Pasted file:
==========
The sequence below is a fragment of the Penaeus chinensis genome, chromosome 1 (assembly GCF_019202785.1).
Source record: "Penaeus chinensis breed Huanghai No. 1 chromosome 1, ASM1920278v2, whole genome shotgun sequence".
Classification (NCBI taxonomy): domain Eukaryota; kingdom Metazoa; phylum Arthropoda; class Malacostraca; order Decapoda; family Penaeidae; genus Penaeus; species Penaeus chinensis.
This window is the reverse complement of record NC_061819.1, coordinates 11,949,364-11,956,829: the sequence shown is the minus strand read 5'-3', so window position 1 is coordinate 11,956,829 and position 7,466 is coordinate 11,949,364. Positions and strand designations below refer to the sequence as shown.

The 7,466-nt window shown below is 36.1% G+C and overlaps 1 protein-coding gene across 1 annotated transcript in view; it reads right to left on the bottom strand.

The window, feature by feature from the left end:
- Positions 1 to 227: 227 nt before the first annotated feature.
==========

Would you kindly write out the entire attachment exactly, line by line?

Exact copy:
The sequence below is a fragment of the Penaeus chinensis genome, chromosome 1 (assembly GCF_019202785.1).
Source record: "Penaeus chinensis breed Huanghai No. 1 chromosome 1, ASM1920278v2, whole genome shotgun sequence".
Classification (NCBI taxonomy): domain Eukaryota; kingdom Metazoa; phylum Arthropoda; class Malacostraca; order Decapoda; family Penaeidae; genus Penaeus; species Penaeus chinensis.
This window is the reverse complement of record NC_061819.1, coordinates 11,949,364-11,956,829: the sequence shown is the minus strand read 5'-3', so window position 1 is coordinate 11,956,829 and position 7,466 is coordinate 11,949,364. Positions and strand designations below refer to the sequence as shown.

The 7,466-nt window shown below is 36.1% G+C and overlaps 1 protein-coding gene across 1 annotated transcript in view; it reads right to left on the bottom strand.

The window, feature by feature from the left end:
- Positions 1 to 227: 227 nt before the first annotated feature.